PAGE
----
Folk Festival There—Mariposa


Fifth Estate # 12, August 15, 1966

“To meet, to talk, and to sing with people on a human basis, this is the unique offering at Mariposa,” Mike Seeger mused while listening at the open-air concert Saturday night amongst a crowd of some 6,000 young people. “You can say something about the physical setting; it had good balance, good musical balance, but the main thing is the spirit—which is hard to generate at a large festival.”

The Mariposa Folk Festival is one of the most outstanding of its kind. This would exclude Newport, which most old-guard hippies wouldn’t touch with a ten-foot pole for all its circus-like teeny bopper fare. The people were the thing that made Mariposa something special. The median age of the participants was about twenty-two, and the majority attending were knowledgeable and included a great many professionals and semi professionals). The people were mainly Canadians, predominately from Toronto; although some came from such remote places as Nova Scotia, Quebec and Vancouver. There were American representatives from the Boston, New York and Chicago scenes as well as various other cities of lesser folk renown. There was a camaraderie which was immediately apparent, from the first concert to the last workshop. The performers were at their best—knowing that they were playing for perhaps the most appreciative and at the same time the most critical audience for a long time.

This year the Festival was held in Caledon East, the kind of town which, if you close your eyes for a moment, you pass on the road. The particular place was Innis Lake, a magnificent private place rented for the Festival. With many acres of rolling hills, a lake for swimming, camping grounds and refreshment trucks scattered liberally, the setting was idyllic for folk music. It was not always as pleasant as this year however. In 1965 the Festival was plagued with rain and drunken crowds. The rain was eliminated by luck—or perhaps the performing Canadian-Indian dancers. The drunks, however, were weeded out in a very sticky way. Each car entering the Festival grounds was checked by a squadron of Canadian police which would put the Tactical Mobile Units to shame. Also, the price of tickets was very steep for a folk festival—$3.50 and $3.75 for concerts, and $3.00 for the workshops on Saturday and Sunday afternoons.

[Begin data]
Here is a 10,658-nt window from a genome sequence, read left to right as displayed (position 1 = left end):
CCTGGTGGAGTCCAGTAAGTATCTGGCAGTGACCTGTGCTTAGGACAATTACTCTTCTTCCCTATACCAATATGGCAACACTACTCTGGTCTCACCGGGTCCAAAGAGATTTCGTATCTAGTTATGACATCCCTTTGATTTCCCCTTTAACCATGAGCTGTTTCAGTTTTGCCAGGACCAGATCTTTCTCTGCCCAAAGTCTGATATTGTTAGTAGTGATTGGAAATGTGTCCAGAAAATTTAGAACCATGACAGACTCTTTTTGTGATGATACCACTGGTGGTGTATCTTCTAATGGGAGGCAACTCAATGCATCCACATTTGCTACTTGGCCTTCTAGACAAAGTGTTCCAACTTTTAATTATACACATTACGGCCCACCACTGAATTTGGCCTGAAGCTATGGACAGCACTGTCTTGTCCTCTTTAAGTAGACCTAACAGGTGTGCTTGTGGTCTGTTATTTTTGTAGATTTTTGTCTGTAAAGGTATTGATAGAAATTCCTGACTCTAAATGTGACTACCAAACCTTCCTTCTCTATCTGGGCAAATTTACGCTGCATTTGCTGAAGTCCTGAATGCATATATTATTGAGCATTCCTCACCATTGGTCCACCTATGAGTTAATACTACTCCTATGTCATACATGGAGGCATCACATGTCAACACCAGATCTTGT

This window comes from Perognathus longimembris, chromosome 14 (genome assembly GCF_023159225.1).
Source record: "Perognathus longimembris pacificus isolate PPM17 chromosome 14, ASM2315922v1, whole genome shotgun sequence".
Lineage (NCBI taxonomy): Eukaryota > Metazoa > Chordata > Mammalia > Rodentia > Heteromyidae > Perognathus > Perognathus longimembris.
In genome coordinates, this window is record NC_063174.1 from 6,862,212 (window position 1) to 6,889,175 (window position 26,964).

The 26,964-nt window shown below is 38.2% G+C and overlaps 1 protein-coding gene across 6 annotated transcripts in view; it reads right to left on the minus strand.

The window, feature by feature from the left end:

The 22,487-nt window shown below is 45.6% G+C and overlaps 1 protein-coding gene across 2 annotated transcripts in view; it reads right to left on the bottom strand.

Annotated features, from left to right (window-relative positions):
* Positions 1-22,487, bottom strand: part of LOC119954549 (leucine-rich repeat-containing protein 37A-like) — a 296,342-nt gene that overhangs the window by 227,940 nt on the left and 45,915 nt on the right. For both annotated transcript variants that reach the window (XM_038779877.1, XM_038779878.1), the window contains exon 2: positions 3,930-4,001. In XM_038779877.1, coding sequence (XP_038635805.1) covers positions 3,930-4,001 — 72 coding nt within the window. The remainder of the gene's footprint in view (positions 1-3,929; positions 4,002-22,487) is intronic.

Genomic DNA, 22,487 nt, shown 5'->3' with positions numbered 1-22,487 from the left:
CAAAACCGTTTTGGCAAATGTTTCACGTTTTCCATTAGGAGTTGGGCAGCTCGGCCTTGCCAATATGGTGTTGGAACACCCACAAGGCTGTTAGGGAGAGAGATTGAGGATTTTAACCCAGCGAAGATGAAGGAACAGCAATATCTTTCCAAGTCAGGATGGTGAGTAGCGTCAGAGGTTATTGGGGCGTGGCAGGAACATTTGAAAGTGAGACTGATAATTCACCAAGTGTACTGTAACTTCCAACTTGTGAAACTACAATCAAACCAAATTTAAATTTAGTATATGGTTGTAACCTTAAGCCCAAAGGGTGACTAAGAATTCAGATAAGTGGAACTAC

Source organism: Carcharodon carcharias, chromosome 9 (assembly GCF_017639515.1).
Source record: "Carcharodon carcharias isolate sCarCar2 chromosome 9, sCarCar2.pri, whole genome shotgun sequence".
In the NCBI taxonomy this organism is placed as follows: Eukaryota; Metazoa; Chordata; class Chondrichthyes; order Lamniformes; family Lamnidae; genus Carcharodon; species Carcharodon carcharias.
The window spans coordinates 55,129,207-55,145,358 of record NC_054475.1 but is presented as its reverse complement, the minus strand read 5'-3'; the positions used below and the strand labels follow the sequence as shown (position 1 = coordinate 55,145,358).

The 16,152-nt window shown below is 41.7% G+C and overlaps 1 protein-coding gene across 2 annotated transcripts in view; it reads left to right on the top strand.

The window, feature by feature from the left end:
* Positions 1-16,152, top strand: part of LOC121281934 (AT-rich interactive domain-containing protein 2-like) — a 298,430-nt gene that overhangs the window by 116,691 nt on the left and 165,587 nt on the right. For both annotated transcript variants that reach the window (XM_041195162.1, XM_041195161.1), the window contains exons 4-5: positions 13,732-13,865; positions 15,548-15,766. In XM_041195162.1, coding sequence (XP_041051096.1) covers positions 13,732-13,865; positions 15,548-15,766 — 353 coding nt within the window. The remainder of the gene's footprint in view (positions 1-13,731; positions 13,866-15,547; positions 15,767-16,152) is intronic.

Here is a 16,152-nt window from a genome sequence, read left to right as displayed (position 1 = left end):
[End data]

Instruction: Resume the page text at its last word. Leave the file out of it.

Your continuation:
This, it seems was the most peaceful year yet. In 1961, 1962, 1963, the Festival was held at Orillia, Ontario for which the gathering is named. A’ renowned Canadian author, Stephen Leacock in his “Sunshine Sketches” did a story on Orillia calling it Mariposa. The words mean summer mood in French, butterfly in Spanish. The third year in Orillia, rumor has it, author Ed MacCurdy (of “Last Night I Had The Strangest Dream”) got drunk and led an all-out rip-roaring town-bursting brawl. The following year the farmers threatened that they would kill any more folksingers trying to hold a meeting there and actually stationed guards on the road complete with pitchforks and shotguns. That year the program was held at the Maple Leaf Gardens and needless to say certainly lacked any feeling of closeness, camaraderie or warmth toward which the Festival is aimed.

The feeling generated by all was that America is a pretty lousy place to be from, with anti-American cracks coming from everyone; from both the Canadian and American performers and participants in general. In fact, at the Saturday night concert Carolyn Hester did a song about the draft and some Americans were hard put to explain the intricacies of the Draft to bewildered Canadians.